What Is Margin Trading In Derivatives?

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The capital markets, largely comprise of two segments: one is the cash segment and the other is the derivative segment.

In the cash segment, you pay entire cash and take delivery of your shares. In the derivatives market, you do not own any shares, you just buy quantity of shares, which have to be settled at a later day. When you buy these lots in the derivative segment, you do not have to pay the entire amount.

What Is Margin Trading In Derivatives?
Let us understand the margin trading derivatives with an example. When you trade in the future segment, you have to buy in lots. For example, one lot of Bank of India comprises 3000 shares. If you buy 3000 shares of Bank of India at Rs 130, the cost works out to Rs 39,0000.

But, in margin trading in the derivative segment, you need to pay only margins and not the entire amount of Rs 390,000. At the moment, the margin fixed for Bank of India is just 13 per cent. So, you may end-up paying just Rs 52,000 in place of Rs 390,000.

Margins in the derivatives segment vary from share to share and is fixed by the exchanges. This largely depends on the volatility and other aspects.

For example, IndiaBulls Real Estate has a margin requirement of 19 per cent. What this means is that you need to pay as much as 19 per cent of the total value as margins for trading in the derivative segment of IndiaBulls Real Estate.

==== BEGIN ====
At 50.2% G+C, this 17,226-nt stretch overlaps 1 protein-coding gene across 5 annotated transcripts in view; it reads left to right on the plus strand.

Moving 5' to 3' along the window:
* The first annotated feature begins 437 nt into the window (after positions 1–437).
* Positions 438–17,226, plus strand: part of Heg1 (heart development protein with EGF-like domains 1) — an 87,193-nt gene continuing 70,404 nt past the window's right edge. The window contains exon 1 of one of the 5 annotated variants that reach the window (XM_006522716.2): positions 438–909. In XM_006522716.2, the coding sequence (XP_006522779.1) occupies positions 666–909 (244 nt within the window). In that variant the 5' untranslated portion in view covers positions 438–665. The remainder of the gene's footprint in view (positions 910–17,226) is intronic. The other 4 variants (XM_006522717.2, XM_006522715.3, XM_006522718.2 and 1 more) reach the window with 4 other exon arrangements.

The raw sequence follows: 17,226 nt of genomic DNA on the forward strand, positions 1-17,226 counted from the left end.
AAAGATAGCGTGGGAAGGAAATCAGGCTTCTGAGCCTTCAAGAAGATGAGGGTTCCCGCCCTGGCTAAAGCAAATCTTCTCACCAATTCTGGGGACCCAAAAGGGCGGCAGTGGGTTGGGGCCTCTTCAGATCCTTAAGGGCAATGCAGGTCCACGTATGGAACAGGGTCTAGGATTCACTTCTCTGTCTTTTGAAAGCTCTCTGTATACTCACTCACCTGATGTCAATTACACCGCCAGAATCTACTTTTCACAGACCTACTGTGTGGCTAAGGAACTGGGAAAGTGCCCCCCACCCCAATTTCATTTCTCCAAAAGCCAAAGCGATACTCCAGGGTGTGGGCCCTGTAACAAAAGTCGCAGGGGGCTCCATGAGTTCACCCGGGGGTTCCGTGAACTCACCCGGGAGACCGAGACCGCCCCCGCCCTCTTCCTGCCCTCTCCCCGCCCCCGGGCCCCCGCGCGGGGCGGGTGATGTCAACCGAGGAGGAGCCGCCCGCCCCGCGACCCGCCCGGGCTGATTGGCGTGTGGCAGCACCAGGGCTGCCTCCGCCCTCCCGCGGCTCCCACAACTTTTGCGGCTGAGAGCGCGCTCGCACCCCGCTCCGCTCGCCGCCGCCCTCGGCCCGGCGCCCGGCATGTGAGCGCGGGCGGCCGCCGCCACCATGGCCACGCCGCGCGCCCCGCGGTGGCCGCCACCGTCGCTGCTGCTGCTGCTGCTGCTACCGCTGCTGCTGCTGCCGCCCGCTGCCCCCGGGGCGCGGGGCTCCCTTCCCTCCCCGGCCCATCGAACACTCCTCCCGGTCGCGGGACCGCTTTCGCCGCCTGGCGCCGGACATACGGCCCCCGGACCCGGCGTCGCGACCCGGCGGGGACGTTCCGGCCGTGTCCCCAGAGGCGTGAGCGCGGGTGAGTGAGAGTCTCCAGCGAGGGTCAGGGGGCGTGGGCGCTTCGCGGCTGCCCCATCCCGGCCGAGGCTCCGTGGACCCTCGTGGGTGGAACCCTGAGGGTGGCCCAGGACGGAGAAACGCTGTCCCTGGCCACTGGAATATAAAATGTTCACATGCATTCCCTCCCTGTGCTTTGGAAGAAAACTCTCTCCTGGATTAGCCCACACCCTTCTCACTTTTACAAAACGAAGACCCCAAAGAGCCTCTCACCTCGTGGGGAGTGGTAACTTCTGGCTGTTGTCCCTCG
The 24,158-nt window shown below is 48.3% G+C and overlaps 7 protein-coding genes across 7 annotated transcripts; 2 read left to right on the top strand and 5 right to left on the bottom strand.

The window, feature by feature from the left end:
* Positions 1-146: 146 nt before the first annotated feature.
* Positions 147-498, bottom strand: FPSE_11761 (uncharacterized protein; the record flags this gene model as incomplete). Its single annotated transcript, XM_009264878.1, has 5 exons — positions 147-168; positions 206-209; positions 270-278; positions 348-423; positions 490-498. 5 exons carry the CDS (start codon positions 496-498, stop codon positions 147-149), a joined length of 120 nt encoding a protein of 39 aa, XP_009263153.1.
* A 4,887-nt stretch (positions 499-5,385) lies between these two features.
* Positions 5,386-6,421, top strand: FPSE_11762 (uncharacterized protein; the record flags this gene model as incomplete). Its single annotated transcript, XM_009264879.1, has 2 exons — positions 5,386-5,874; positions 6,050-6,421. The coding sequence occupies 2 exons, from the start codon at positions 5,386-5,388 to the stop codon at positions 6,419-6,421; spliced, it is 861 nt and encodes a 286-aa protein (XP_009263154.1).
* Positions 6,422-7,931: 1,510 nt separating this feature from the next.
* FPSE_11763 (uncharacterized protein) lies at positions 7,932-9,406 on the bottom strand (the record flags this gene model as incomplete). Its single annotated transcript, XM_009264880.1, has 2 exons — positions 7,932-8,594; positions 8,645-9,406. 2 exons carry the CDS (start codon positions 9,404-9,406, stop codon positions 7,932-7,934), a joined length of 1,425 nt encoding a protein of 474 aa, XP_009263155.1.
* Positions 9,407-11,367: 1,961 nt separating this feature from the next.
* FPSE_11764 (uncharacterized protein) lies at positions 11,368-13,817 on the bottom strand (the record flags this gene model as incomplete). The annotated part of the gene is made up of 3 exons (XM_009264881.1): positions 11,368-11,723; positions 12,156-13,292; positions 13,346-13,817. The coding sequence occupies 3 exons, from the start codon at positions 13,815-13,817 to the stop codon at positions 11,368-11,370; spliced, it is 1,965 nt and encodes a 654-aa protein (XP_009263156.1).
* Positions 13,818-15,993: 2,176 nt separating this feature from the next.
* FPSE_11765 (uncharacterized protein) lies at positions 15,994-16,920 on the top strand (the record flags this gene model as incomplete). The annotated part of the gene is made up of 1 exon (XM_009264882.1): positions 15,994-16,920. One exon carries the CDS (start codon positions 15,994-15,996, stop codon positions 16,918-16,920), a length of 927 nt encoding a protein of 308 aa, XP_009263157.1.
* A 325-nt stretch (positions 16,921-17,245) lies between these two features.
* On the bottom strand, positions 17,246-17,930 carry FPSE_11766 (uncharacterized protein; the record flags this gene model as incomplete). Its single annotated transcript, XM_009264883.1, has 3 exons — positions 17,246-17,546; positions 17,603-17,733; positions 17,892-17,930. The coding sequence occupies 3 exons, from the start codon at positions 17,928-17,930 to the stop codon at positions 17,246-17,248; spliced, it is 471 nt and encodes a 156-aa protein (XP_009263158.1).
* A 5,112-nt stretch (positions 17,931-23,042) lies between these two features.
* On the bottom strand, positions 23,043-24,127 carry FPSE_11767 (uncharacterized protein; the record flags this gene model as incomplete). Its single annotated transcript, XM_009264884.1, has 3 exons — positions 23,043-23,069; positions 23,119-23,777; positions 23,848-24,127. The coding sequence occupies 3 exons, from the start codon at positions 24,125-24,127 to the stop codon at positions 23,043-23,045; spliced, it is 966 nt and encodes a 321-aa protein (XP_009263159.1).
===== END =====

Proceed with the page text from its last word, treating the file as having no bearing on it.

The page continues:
For example, J P Associates commands a margin of as much as 21 per cent. This is largely on account of the volatility of the stock. The higher the chances of the stock going down sharply, greater would be the margin set by the exchanges. In fact, the exchanges carefully analyze stocks and set margins.

The Bank Nifty and the Nifty have the lowest margin of just 8 per cent. This is because the exchanges expect less volatility in the index as compared to individual stocks.

Where to find margin requirements of the derivative segment?

Most brokers would be able to provide you with the margin requirements for trading in the futures segment of the derivatives market. These margin requirements can change everyday depending on the volatility and movement of individual stocks and the markets as a whole.

You need to check with your broker and ensure you have sufficient funds, before buying and selling the futures segment segment of the derivatives market.


Read more about: derivatives, margins
Story first published: Wednesday, November 11, 2015, 10:11 [IST]
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